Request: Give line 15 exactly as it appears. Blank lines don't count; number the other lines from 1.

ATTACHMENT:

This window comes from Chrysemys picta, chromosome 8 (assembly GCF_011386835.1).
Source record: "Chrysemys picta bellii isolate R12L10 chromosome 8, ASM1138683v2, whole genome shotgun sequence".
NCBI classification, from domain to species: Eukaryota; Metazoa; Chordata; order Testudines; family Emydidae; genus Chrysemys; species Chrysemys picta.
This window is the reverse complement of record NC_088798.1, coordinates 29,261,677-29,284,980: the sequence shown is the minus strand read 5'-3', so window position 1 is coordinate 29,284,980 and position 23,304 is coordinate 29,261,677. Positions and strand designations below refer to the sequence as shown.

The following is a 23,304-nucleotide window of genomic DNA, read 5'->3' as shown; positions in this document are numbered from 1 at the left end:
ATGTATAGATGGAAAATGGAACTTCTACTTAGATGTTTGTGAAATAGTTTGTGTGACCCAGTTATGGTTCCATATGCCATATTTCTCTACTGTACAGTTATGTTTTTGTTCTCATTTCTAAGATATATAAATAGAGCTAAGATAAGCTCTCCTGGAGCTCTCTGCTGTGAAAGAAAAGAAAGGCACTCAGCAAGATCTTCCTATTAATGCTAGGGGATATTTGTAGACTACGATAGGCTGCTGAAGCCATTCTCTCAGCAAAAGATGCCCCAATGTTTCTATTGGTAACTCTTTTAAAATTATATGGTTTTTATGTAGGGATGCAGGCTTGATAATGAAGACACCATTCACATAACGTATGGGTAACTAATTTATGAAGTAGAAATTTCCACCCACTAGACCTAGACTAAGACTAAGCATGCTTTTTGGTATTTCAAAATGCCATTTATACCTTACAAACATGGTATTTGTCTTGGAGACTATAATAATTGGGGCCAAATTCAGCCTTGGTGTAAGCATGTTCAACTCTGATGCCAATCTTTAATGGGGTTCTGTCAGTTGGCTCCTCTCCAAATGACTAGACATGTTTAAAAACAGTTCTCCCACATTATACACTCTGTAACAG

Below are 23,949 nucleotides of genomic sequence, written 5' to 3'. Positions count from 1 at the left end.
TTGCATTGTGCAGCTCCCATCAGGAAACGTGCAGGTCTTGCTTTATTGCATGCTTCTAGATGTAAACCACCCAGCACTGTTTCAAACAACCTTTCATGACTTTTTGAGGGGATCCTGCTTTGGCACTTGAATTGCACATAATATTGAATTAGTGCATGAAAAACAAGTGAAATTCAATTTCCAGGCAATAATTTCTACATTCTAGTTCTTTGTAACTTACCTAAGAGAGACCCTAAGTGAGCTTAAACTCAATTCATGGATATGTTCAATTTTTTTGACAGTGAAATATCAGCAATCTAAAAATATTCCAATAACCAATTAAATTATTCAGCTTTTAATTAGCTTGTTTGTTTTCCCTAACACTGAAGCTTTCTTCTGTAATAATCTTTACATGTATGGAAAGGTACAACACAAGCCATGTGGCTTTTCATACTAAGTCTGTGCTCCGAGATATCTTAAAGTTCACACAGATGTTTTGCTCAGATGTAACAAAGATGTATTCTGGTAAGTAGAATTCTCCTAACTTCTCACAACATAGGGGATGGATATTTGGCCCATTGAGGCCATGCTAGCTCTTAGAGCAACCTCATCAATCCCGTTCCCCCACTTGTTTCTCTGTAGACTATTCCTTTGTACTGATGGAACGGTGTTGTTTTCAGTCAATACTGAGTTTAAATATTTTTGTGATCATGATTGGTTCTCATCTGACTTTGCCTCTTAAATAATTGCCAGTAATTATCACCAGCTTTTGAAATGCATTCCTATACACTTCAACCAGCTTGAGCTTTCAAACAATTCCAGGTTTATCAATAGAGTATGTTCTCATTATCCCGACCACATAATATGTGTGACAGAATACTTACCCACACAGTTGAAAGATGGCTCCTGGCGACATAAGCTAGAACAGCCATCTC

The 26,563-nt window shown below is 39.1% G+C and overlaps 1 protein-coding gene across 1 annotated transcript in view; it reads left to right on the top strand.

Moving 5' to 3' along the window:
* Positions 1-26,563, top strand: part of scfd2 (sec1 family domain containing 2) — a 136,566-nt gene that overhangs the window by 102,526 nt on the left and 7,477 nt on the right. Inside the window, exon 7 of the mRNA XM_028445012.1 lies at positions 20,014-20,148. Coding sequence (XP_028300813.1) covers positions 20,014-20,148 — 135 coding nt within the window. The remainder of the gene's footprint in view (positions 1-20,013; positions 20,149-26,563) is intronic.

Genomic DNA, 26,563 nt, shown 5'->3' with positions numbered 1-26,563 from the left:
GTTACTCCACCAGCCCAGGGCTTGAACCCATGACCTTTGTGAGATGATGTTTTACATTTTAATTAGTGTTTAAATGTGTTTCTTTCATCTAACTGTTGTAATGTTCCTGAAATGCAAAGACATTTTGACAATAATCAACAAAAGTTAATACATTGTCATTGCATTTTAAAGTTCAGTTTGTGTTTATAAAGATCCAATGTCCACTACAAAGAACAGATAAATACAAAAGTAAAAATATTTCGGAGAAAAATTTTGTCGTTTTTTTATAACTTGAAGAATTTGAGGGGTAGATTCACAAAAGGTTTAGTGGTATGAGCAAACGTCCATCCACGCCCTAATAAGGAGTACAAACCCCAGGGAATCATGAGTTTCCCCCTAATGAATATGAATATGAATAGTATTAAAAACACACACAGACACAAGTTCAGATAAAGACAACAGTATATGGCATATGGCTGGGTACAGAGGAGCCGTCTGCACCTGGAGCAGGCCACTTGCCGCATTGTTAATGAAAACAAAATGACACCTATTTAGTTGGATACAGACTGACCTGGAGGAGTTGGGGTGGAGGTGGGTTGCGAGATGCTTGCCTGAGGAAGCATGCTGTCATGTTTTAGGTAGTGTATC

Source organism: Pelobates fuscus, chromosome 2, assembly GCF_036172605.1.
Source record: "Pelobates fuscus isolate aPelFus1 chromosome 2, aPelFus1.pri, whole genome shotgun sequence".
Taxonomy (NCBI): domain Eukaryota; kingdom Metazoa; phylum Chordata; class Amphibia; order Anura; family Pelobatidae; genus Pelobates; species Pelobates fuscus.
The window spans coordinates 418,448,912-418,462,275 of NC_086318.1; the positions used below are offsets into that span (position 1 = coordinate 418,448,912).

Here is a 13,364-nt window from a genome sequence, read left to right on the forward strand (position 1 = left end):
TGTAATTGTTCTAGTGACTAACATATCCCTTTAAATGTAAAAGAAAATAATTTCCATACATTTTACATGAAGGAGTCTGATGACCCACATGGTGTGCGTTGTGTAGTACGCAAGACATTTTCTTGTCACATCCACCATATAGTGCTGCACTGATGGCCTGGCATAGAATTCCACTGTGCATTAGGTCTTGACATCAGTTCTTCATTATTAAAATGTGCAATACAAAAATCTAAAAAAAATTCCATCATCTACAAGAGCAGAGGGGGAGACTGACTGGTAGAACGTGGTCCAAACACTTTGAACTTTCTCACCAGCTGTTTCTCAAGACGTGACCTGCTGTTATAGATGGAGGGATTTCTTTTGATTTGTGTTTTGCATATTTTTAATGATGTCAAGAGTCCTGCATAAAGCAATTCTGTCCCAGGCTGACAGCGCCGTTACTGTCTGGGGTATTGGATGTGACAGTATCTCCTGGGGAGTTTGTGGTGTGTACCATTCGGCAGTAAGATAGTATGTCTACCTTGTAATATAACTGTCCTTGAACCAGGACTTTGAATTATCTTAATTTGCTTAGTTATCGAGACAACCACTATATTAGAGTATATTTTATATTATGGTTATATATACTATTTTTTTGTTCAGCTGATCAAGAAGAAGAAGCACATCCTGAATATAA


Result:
Source record: "Pelobates fuscus isolate aPelFus1 chromosome 2, aPelFus1.pri, whole genome shotgun sequence".